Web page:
Cultural Appropriation in Fashion

2:19 PM






This topic has been popping up more frequently with the unrest happening in communities all across the globe. This post contains both excerpts and the links to articles written by two different people from St. Louis, Missouri. Each has their own take on this topic and in my opinion, they both make very valid points. What are your thoughts?

Designers and magazine publications committing back to back offenses of cultural appropriation.
Now I just did a couple of posts about this not too long ago, and it seemed to have died down, but with Paris fashion week in full force, cultural appropriation has been popping out from each and every corner.  It's truly upsetting.  And what some people don't seem to grasp is that we don't care that people like it, or think it's a "trend", but what we do CARE about is that most of these styles, garments, and beauty routines are what many of us do on a daily basis and have been since we were born, what our mothers, grandmothers, and so on have been taught since our race has existed.  And, these are the same "trends" that we probably got made fun of for, or got a million and one questions about, like what we wore, or what we did as far as our beauty regime was some foreign concept no one could understand.  I am sick of this ish, SICK OF IT!

-Fashion: Seriously 

Read more over at Mind of a Fashionista
Sometime during the early 2000s, big, gold, “door-knocker” hoop earrings started to appeal to me, after I’d admired them on girls at school. It didn’t faze me that most of the girls who wore these earrings at my high school in St. Louis were black, unlike me. And while it certainly may have occurred to me that I—a semi-preppy dresser—couldn’t pull them off, it never occurred to me that I shouldn’t.This was before the term “cultural appropriation” jumped from academia into the realm of internet outrage and oversensitivity. Self-appointed guardians of culture have proclaimed that Miley Cyrus shouldn’t twerk, white girls shouldn’t wear cornrows, and Selena Gomez should take off that bindi. Personally, I could happily live without ever seeing Cyrus twerk again, but I still find many of these accusations alarming.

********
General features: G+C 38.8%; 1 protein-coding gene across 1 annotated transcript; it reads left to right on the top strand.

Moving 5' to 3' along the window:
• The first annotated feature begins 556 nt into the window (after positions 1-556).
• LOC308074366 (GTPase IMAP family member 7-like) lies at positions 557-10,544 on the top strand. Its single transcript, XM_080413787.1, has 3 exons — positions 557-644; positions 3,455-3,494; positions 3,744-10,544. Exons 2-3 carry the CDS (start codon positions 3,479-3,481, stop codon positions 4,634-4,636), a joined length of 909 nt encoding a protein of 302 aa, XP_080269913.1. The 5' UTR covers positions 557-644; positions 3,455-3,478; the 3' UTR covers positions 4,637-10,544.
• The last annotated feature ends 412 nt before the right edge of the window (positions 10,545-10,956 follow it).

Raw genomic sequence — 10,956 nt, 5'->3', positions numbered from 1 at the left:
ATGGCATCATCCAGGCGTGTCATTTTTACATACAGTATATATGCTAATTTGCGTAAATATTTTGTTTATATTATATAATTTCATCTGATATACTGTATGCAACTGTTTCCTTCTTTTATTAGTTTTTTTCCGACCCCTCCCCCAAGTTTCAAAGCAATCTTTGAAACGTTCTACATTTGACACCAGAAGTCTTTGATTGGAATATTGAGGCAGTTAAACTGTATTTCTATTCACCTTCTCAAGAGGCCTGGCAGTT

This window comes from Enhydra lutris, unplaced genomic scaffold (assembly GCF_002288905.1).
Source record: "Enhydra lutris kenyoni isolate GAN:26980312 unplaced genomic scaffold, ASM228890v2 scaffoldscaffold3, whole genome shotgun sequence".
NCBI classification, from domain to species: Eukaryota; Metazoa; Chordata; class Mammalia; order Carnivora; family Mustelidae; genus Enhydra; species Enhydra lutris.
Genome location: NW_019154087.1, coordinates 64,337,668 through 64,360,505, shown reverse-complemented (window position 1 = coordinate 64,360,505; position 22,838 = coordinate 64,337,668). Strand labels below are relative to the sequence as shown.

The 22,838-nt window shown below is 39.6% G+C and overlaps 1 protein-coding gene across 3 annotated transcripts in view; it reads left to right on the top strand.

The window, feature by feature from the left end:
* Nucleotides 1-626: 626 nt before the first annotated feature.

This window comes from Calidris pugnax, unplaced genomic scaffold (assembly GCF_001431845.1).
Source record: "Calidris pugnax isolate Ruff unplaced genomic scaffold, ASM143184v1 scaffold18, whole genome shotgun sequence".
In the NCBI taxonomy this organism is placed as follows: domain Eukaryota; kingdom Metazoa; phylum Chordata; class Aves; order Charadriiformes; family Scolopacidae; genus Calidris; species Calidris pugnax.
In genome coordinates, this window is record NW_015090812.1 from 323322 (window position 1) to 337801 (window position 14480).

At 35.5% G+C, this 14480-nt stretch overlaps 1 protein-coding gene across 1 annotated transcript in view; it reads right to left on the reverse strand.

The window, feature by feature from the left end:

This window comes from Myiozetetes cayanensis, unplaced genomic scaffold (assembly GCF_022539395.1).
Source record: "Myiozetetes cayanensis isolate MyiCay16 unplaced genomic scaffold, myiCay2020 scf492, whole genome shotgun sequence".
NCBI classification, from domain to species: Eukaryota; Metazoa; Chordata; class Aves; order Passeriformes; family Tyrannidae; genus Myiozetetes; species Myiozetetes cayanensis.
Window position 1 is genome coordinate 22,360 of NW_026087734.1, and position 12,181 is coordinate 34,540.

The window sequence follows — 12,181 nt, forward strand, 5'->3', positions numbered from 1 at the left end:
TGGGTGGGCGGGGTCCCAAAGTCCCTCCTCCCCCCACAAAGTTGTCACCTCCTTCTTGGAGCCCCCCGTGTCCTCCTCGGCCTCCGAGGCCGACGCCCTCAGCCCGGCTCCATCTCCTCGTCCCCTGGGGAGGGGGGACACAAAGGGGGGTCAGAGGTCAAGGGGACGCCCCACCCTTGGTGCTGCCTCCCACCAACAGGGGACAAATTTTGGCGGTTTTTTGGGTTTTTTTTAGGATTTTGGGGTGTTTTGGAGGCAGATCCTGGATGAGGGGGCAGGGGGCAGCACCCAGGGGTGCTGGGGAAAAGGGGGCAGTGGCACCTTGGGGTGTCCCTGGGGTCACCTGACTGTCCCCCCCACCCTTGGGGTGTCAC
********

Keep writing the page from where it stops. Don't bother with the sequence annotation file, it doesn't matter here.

At my house, getting dressed is a daily act of cultural appropriation, and I’m not the least bit sorry about it. I step out of the shower in the morning and pull on a vintage cotton kimono. After moisturizing my face, I smear Lucas’ Pawpaw ointment—a tip from an Australian makeup artist—onto my lips before I make coffee with a Bialetti stovetop espresso maker a girlfriend brought back from Italy. Depending on the weather, I may pull on an embroidered floral blouse I bought at a roadside shop in Mexico or a stripey Mariniere-style shirt—originally inspired by the French, but mine from the surplus store was a standard-issue Russian telnyashka—or my favorite purple pijama pants, a souvenir from a friend’s trip to India. I may wear Spanish straw-soled espadrilles (though I’m not from Spain) or Bahian leather sandals (I’m not Brazilian either) and top it off with a favorite piece of jewelry, perhaps a Navajo turquoise ring (also not my heritage).

-In fashion, cultural appropriation is either very wrong or very right

Read more over at Quartz







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